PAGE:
Mario Batali: Polenta, the ultimate Italian comfort food
Originally made with chestnut flour, polenta was at one time the catchall term for any grain boiled to a porridge and flavored with spices and cheese. When corn came from the New World to the Italian Peninsula, polenta was made with cornmeal. Today, polenta is found in two forms: as a solid cake or as a creamy grits-like mush. In this recipe, I go with the mush.
Polenta is less labor-intensive than it seems. It is cornmeal cooked in salt water. Many insist that you start with traditional coarse yellow cornmeal and stir constantly for 45 minutes to an hour. Some start with lukewarm water and cook over low heat for upward of two hours. In Piedmont, they cook polenta exclusively in a copper pot over an open fire.
I often like to use quick-cook polenta. Use five cups of water for one cup of polenta; then season the water with sugar and salt, honey or thyme (the sweetness of the sugar or honey complements the corn flavor). After the cornmeal is whisked in and you're free from the danger of lumpiness, cook the polenta over medium-high heat for 5 or 6 minutes.
I serve this dish hot and runny, directly from the pot. Polenta can be accompanied by any number of ragus, vegetables or meats. It's the perfect substitute for pasta. This is comfort food of another world.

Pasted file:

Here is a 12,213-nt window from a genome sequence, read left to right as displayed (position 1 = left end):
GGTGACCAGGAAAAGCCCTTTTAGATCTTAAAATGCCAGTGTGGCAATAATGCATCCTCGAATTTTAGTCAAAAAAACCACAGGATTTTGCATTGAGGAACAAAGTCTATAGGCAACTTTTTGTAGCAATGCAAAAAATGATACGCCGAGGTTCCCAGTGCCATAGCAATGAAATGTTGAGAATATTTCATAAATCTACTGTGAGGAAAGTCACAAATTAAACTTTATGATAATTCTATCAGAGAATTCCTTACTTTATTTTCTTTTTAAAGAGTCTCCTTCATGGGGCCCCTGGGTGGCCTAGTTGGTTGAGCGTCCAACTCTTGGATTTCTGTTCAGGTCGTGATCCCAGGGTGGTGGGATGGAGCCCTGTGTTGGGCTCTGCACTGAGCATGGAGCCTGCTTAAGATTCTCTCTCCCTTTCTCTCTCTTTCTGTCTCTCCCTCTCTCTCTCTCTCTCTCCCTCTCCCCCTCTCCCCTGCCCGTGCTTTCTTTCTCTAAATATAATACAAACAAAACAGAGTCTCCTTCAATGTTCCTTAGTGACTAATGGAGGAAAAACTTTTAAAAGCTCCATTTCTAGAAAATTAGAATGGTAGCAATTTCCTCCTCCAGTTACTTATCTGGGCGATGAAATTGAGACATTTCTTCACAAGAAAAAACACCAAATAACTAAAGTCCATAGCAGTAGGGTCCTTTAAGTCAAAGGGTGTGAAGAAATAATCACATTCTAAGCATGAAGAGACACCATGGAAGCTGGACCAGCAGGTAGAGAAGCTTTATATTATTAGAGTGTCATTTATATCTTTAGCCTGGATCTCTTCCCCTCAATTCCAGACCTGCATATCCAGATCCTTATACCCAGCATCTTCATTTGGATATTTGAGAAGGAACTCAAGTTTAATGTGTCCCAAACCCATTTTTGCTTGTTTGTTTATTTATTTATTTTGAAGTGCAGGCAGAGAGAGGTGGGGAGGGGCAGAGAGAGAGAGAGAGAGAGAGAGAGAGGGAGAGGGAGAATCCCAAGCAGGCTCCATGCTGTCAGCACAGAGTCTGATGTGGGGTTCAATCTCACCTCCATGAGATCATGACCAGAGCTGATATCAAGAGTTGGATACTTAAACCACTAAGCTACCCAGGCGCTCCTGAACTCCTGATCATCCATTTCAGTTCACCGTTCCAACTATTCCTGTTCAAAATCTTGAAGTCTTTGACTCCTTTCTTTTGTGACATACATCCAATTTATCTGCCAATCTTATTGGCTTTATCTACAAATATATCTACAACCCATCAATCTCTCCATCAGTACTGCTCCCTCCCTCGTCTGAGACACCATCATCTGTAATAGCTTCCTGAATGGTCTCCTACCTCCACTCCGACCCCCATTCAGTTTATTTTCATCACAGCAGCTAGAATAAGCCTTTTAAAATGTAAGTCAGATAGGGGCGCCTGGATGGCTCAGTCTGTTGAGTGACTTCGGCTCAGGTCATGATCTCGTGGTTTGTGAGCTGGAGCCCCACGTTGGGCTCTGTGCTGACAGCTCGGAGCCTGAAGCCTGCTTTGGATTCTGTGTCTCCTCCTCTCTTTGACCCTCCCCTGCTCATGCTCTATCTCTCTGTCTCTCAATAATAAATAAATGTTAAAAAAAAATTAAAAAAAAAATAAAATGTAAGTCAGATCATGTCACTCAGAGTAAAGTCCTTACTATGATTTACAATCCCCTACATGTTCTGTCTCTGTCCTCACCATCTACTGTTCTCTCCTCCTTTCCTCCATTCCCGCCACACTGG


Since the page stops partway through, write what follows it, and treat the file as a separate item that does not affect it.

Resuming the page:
Mario Batali, owner of Babbo, Lupa, Otto and other restaurants, and author of “Molto Batali,” contributes a column twice a month to Trib Total Media.
Soft Polenta With Grilled Portobellos and Treviso
4 heads Treviso radicchio
6 large portobello mushrooms, cleaned
¼ cup red-wine vinegar
4 medium-size cloves garlic, thinly sliced
4 salt-packed anchovy fillets, rinsed, drained and finely chopped
About ½ cup coarsely chopped, fresh marjoram leaves
½ cup extra-virgin olive oil
5 cups water
1 tablespoon salt
2 tablespoons sugar
1 cup quick-cooking polenta
8 ounces stracchino cheese or soft goat cheese, cut into ½-inch dice
Cut each head of radicchio in half lengthwise and place them, cut side up, in an 11-by-16-inch baking dish.
Remove the portobello stems and cut them in half lengthwise. Cut the caps in half, and place the caps and stems in the same baking dish.
In a small bowl, mix together the vinegar, garlic, anchovies, marjoram and olive oil. Pour this over the radicchio and portobellos, and let stand for 1 hour.
In a 3-quart saucepan, bring 5 cups of water to a boil. Add the salt and sugar. Then, drizzle in the polenta in a thin stream, whisking constantly until all the polenta has been incorporated and the mixture is beginning to thicken.
Remove the pan from the heat, switch to a wooden spoon, and continue to stir until the polenta is as thick as paste. Stir in the stracchino pieces. Cover the pan tightly with plastic wrap and set it in a warm place.
Heat the broiler.
Place the portobellos and radicchio on a cookie sheet, reserving the marinade that drips off, and broil until just lightly charred on one side, for 4 to 5 minutes. Turn them over and broil for 3 to 4 minutes on the other side. Remove, and set aside until they are cool enough to handle.
Cut the mushrooms into ¼-inch-thich strips, and cut the radicchio in half lengthwise. In a large bowl, combine the mushrooms, radicchio and the reserved marinade. Toss gently but thoroughly.
Spoon the polenta onto the center of a large wooden board, arrange the mushroom-radicchio mixture in the center, like a turban, and serve.
Makes 8-10 servings as a first course, 6 as a main.